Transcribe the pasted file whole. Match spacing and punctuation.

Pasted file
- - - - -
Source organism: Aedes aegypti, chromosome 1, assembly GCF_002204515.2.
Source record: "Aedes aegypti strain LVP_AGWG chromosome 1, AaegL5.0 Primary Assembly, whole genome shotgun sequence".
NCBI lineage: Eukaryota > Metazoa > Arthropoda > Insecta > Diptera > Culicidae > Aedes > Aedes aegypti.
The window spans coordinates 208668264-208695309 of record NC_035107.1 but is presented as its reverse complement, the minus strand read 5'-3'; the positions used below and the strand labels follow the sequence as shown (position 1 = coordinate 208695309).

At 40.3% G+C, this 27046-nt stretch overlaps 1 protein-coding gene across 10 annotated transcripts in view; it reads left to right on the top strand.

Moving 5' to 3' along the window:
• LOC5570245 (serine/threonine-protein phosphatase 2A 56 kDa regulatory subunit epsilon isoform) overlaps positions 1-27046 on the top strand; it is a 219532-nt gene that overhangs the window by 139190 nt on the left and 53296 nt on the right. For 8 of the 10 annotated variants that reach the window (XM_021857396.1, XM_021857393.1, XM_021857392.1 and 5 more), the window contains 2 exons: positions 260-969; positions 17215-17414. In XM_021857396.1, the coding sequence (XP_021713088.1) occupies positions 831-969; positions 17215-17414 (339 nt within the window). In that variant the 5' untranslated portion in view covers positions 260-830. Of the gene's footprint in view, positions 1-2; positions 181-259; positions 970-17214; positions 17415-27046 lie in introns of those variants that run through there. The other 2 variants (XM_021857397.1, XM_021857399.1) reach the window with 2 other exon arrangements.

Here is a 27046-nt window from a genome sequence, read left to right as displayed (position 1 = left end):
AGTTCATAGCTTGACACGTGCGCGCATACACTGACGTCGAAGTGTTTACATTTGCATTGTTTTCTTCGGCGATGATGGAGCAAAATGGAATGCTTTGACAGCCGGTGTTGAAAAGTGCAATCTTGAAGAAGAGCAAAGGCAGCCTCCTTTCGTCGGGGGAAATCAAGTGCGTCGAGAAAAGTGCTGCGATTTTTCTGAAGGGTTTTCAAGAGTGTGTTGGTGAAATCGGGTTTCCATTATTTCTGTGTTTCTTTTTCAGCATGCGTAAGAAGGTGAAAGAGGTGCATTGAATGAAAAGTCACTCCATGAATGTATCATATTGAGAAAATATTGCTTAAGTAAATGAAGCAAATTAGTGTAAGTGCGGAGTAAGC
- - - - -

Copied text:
Source organism: Aedes aegypti, chromosome 1, assembly GCF_002204515.2.
Source record: "Aedes aegypti strain LVP_AGWG chromosome 1, AaegL5.0 Primary Assembly, whole genome shotgun sequence".
NCBI lineage: Eukaryota > Metazoa > Arthropoda > Insecta > Diptera > Culicidae > Aedes > Aedes aegypti.
The window spans coordinates 208668264-208695309 of record NC_035107.1 but is presented as its reverse complement, the minus strand read 5'-3'; the positions used below and the strand labels follow the sequence as shown (position 1 = coordinate 208695309).

At 40.3% G+C, this 27046-nt stretch overlaps 1 protein-coding gene across 10 annotated transcripts in view; it reads left to right on the top strand.

Moving 5' to 3' along the window:
• LOC5570245 (serine/threonine-protein phosphatase 2A 56 kDa regulatory subunit epsilon isoform) overlaps positions 1-27046 on the top strand; it is a 219532-nt gene that overhangs the window by 139190 nt on the left and 53296 nt on the right. For 8 of the 10 annotated variants that reach the window (XM_021857396.1, XM_021857393.1, XM_021857392.1 and 5 more), the window contains 2 exons: positions 260-969; positions 17215-17414. In XM_021857396.1, the coding sequence (XP_021713088.1) occupies positions 831-969; positions 17215-17414 (339 nt within the window). In that variant the 5' untranslated portion in view covers positions 260-830. Of the gene's footprint in view, positions 1-2; positions 181-259; positions 970-17214; positions 17415-27046 lie in introns of those variants that run through there. The other 2 variants (XM_021857397.1, XM_021857399.1) reach the window with 2 other exon arrangements.

Here is a 27046-nt window from a genome sequence, read left to right as displayed (position 1 = left end):
AGTTCATAGCTTGACACGTGCGCGCATACACTGACGTCGAAGTGTTTACATTTGCATTGTTTTCTTCGGCGATGATGGAGCAAAATGGAATGCTTTGACAGCCGGTGTTGAAAAGTGCAATCTTGAAGAAGAGCAAAGGCAGCCTCCTTTCGTCGGGGGAAATCAAGTGCGTCGAGAAAAGTGCTGCGATTTTTCTGAAGGGTTTTCAAGAGTGTGTTGGTGAAATCGGGTTTCCATTATTTCTGTGTTTCTTTTTCAGCATGCGTAAGAAGGTGAAAGAGGTGCATTGAATGAAAAGTCACTCCATGAATGTATCATATTGAGAAAATATTGCTTAAGTAAATGAAGCAAATTAGTGTAAGTGCGGAGTAAGC